Distortion product otoacoustic emissions (DPOAE) were recorded from eight human subjects with mild to moderate cochlear hearing loss, using a frequency spacing of 48 primary pairs per octave and at a level and with a fixed ratio Subjects with different shapes of hearing thresholds were selected. They included subjects with near-normal hearing within only a limited frequency range, subjects with a notch in the audiogram, and subjects with a mild to moderate high-frequency loss. If the primaries were located in a region of normal or near-normal hearing, but DP frequencies were located in a region of raised thresholds, the distortion product was still observable, but the DP fine structure disappeared. If the DP frequencies fell into a region of normal thresholds, fine structure was preserved as long as DPOAE were generated, even in cases of mild hearing loss in the region of the primaries. These experimental results give further strong evidence that, in addition to the initial source in the primary region, there is a second source at the characteristic place of Simulations in a nonlinear and active computermodel for DPOAE generation indicate different generation mechanisms for the two components. The disappearance of DPOAE fine structure might serve as a more sensitive indicator of hearing impairment than the consideration of DP level alone.
106(1999); http://dx.doi.org/10.1121/1.428202View Description Hide Description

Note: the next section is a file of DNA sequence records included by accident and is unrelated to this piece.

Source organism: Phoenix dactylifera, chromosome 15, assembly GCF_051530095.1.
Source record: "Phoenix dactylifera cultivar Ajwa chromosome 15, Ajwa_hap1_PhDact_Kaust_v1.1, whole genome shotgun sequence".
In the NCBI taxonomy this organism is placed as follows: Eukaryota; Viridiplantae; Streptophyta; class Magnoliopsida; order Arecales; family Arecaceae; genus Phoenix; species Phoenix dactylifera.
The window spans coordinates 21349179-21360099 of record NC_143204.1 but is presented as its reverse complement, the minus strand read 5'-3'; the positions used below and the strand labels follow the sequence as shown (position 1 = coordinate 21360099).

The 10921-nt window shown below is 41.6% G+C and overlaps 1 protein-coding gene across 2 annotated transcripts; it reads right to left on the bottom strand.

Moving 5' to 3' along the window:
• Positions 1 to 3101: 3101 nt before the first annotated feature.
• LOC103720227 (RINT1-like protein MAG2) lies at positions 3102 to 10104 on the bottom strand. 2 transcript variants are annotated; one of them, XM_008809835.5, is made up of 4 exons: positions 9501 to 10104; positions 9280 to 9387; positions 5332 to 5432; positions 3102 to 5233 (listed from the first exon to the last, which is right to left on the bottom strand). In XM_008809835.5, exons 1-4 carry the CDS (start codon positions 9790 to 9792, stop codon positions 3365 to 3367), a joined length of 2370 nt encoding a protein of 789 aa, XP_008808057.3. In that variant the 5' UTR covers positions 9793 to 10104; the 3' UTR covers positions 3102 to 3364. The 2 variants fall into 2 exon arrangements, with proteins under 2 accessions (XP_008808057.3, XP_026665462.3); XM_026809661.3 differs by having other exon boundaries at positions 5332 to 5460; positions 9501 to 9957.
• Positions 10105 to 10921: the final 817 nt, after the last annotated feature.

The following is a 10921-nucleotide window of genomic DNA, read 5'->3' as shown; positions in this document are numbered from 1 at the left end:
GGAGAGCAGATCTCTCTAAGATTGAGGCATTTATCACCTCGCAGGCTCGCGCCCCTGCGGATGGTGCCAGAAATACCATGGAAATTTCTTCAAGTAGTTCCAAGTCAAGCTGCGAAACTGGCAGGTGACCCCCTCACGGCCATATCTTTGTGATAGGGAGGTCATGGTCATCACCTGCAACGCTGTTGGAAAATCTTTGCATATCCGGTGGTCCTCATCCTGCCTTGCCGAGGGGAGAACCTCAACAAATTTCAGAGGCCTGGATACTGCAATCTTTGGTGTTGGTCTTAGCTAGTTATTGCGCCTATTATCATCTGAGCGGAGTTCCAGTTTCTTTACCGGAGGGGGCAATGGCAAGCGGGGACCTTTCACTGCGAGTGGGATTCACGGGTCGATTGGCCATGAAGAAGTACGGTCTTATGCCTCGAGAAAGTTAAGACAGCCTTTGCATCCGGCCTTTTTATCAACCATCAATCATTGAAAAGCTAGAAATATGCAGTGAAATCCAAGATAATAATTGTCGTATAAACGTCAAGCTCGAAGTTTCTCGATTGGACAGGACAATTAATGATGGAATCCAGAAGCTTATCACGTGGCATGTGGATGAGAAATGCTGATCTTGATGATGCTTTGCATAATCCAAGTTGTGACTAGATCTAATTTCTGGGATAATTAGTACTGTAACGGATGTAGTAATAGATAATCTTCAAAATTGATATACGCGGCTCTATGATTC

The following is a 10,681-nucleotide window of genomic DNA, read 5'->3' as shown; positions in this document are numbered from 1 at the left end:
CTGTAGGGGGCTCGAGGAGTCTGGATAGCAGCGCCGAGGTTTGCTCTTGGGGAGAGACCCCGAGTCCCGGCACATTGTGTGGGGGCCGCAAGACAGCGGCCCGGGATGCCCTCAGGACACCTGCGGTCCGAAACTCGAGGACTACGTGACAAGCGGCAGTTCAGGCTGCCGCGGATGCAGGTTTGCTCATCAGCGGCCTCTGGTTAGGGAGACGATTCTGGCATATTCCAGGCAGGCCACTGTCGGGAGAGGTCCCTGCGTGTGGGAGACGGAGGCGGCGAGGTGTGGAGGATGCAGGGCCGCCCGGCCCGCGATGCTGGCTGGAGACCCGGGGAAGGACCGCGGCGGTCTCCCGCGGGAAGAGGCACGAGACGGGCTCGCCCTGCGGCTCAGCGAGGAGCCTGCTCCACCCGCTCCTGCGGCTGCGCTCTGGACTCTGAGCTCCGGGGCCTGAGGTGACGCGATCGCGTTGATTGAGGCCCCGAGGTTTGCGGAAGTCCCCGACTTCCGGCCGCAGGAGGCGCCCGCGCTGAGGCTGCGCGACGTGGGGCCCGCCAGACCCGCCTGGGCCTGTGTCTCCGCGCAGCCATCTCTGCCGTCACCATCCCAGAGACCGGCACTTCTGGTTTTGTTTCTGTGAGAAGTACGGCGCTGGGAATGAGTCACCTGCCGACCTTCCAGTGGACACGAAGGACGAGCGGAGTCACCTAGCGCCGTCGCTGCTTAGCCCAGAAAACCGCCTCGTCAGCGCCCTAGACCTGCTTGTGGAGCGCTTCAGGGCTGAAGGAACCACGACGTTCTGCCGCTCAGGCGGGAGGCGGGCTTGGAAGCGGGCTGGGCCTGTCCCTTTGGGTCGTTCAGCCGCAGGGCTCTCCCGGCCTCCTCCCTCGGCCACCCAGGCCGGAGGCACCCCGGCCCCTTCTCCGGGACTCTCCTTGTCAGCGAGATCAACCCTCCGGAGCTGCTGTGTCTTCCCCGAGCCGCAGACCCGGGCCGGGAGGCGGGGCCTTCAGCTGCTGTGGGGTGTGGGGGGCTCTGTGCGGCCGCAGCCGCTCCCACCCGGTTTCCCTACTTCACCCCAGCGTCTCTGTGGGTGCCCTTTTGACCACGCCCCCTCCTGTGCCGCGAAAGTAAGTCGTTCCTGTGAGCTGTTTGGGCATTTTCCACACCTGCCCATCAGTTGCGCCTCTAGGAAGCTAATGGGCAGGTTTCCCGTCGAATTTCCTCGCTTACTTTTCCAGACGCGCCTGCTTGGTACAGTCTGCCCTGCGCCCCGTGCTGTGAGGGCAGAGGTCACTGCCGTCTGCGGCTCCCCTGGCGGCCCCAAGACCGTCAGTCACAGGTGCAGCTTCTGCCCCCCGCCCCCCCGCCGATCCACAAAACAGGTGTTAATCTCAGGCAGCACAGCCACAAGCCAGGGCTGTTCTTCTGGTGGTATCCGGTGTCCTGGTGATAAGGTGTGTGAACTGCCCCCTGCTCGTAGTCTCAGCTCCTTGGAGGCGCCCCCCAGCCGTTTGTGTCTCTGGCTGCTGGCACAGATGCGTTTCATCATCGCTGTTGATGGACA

Auditory event-related potentials (ERPs) to speechsounds were recorded in a demanding selective attention task to measure how the mismatch negativity (MMN) was affected by attention, deviant feature, and task relevance, i.e., whether the feature was target or nontarget type. With vowel-consonant-vowel (VCV) disyllables randomly presented to the right and left ears, subjects attended to the VCVs in one ear. In different conditions, the subjects responded to either intensity or phoneme deviance in the consonant. The position of the deviance within the VCV also varied, being in the first (VC), second (CV), or both (VC and CV) formant-transition regions. The MMN amplitudes were larger for deviants in the attended ear. Task relevance affected the MMNs to intensity and phoneme deviants differently. Target-type intensity deviants yielded larger MMNs than nontarget types. For phoneme deviants there was no main effect of task relevance, but there was a critical interaction with deviance position. The both position gave the largest MMN amplitudes for target-type phoneme deviants, as it did for target- and nontarget-type intensity deviants. The MMN for nontarget-type phoneme deviants, however, showed an inverse pattern such that the MMN for the both position had the smallest amplitude despite its greater spectro-temporal deviance and its greater detectability when it was the target. These data indicate that the MMN reflects differences in phonetic structure as well as differences in acoustic spectral-energy structure of the deviant stimuli. Furthermore, the task relevance effects demonstrate that top-down controls not only affect the amplitude of the MMN, but can reverse the pattern of MMN amplitudes among different stimuli.